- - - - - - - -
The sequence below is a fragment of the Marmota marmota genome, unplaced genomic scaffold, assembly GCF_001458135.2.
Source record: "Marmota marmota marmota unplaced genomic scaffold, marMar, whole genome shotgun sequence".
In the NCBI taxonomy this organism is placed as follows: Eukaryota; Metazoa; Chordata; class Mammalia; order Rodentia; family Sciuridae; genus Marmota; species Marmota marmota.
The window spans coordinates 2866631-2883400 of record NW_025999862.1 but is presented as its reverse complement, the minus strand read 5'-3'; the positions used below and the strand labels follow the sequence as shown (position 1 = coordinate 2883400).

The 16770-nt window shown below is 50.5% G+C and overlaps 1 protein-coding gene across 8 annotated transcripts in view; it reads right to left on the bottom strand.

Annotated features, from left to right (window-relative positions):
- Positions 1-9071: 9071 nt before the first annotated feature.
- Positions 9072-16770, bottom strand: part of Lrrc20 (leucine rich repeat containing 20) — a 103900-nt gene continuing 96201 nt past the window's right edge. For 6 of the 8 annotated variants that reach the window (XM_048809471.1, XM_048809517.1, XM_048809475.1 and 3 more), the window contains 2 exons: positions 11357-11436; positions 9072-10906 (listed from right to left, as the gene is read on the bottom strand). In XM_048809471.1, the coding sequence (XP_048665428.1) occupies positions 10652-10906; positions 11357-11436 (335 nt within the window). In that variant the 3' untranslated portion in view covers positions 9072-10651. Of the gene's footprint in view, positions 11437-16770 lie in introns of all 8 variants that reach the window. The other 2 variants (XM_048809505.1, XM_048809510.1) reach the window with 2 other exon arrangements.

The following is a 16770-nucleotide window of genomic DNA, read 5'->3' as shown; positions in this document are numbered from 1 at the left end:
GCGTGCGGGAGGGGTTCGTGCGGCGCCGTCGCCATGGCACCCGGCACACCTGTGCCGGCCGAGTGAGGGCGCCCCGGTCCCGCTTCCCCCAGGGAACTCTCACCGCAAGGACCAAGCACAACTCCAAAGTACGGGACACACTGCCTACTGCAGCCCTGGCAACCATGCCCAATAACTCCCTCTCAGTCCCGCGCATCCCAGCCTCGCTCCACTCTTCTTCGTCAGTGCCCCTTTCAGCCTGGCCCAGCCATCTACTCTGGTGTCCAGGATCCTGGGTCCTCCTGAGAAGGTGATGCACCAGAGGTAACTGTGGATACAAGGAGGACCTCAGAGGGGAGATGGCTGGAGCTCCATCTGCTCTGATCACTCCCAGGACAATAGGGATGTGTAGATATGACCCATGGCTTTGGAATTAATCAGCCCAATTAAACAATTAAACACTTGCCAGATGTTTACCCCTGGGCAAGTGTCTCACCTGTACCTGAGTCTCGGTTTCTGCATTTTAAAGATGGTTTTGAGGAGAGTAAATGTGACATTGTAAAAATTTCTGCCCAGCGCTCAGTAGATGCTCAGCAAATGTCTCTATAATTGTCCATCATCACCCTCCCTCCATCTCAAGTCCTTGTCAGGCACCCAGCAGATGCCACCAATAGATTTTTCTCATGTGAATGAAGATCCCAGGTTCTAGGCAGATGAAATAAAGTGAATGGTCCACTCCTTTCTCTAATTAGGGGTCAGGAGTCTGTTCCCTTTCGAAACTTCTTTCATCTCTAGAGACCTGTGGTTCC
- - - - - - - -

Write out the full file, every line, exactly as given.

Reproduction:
The sequence below is a fragment of the Marmota marmota genome, unplaced genomic scaffold, assembly GCF_001458135.2.
Source record: "Marmota marmota marmota unplaced genomic scaffold, marMar, whole genome shotgun sequence".
In the NCBI taxonomy this organism is placed as follows: Eukaryota; Metazoa; Chordata; class Mammalia; order Rodentia; family Sciuridae; genus Marmota; species Marmota marmota.
The window spans coordinates 2866631-2883400 of record NW_025999862.1 but is presented as its reverse complement, the minus strand read 5'-3'; the positions used below and the strand labels follow the sequence as shown (position 1 = coordinate 2883400).

The 16770-nt window shown below is 50.5% G+C and overlaps 1 protein-coding gene across 8 annotated transcripts in view; it reads right to left on the bottom strand.

Annotated features, from left to right (window-relative positions):
- Positions 1-9071: 9071 nt before the first annotated feature.
- Positions 9072-16770, bottom strand: part of Lrrc20 (leucine rich repeat containing 20) — a 103900-nt gene continuing 96201 nt past the window's right edge. For 6 of the 8 annotated variants that reach the window (XM_048809471.1, XM_048809517.1, XM_048809475.1 and 3 more), the window contains 2 exons: positions 11357-11436; positions 9072-10906 (listed from right to left, as the gene is read on the bottom strand). In XM_048809471.1, the coding sequence (XP_048665428.1) occupies positions 10652-10906; positions 11357-11436 (335 nt within the window). In that variant the 3' untranslated portion in view covers positions 9072-10651. Of the gene's footprint in view, positions 11437-16770 lie in introns of all 8 variants that reach the window. The other 2 variants (XM_048809505.1, XM_048809510.1) reach the window with 2 other exon arrangements.

The following is a 16770-nucleotide window of genomic DNA, read 5'->3' as shown; positions in this document are numbered from 1 at the left end:
GCGTGCGGGAGGGGTTCGTGCGGCGCCGTCGCCATGGCACCCGGCACACCTGTGCCGGCCGAGTGAGGGCGCCCCGGTCCCGCTTCCCCCAGGGAACTCTCACCGCAAGGACCAAGCACAACTCCAAAGTACGGGACACACTGCCTACTGCAGCCCTGGCAACCATGCCCAATAACTCCCTCTCAGTCCCGCGCATCCCAGCCTCGCTCCACTCTTCTTCGTCAGTGCCCCTTTCAGCCTGGCCCAGCCATCTACTCTGGTGTCCAGGATCCTGGGTCCTCCTGAGAAGGTGATGCACCAGAGGTAACTGTGGATACAAGGAGGACCTCAGAGGGGAGATGGCTGGAGCTCCATCTGCTCTGATCACTCCCAGGACAATAGGGATGTGTAGATATGACCCATGGCTTTGGAATTAATCAGCCCAATTAAACAATTAAACACTTGCCAGATGTTTACCCCTGGGCAAGTGTCTCACCTGTACCTGAGTCTCGGTTTCTGCATTTTAAAGATGGTTTTGAGGAGAGTAAATGTGACATTGTAAAAATTTCTGCCCAGCGCTCAGTAGATGCTCAGCAAATGTCTCTATAATTGTCCATCATCACCCTCCCTCCATCTCAAGTCCTTGTCAGGCACCCAGCAGATGCCACCAATAGATTTTTCTCATGTGAATGAAGATCCCAGGTTCTAGGCAGATGAAATAAAGTGAATGGTCCACTCCTTTCTCTAATTAGGGGTCAGGAGTCTGTTCCCTTTCGAAACTTCTTTCATCTCTAGAGACCTGTGGTTCC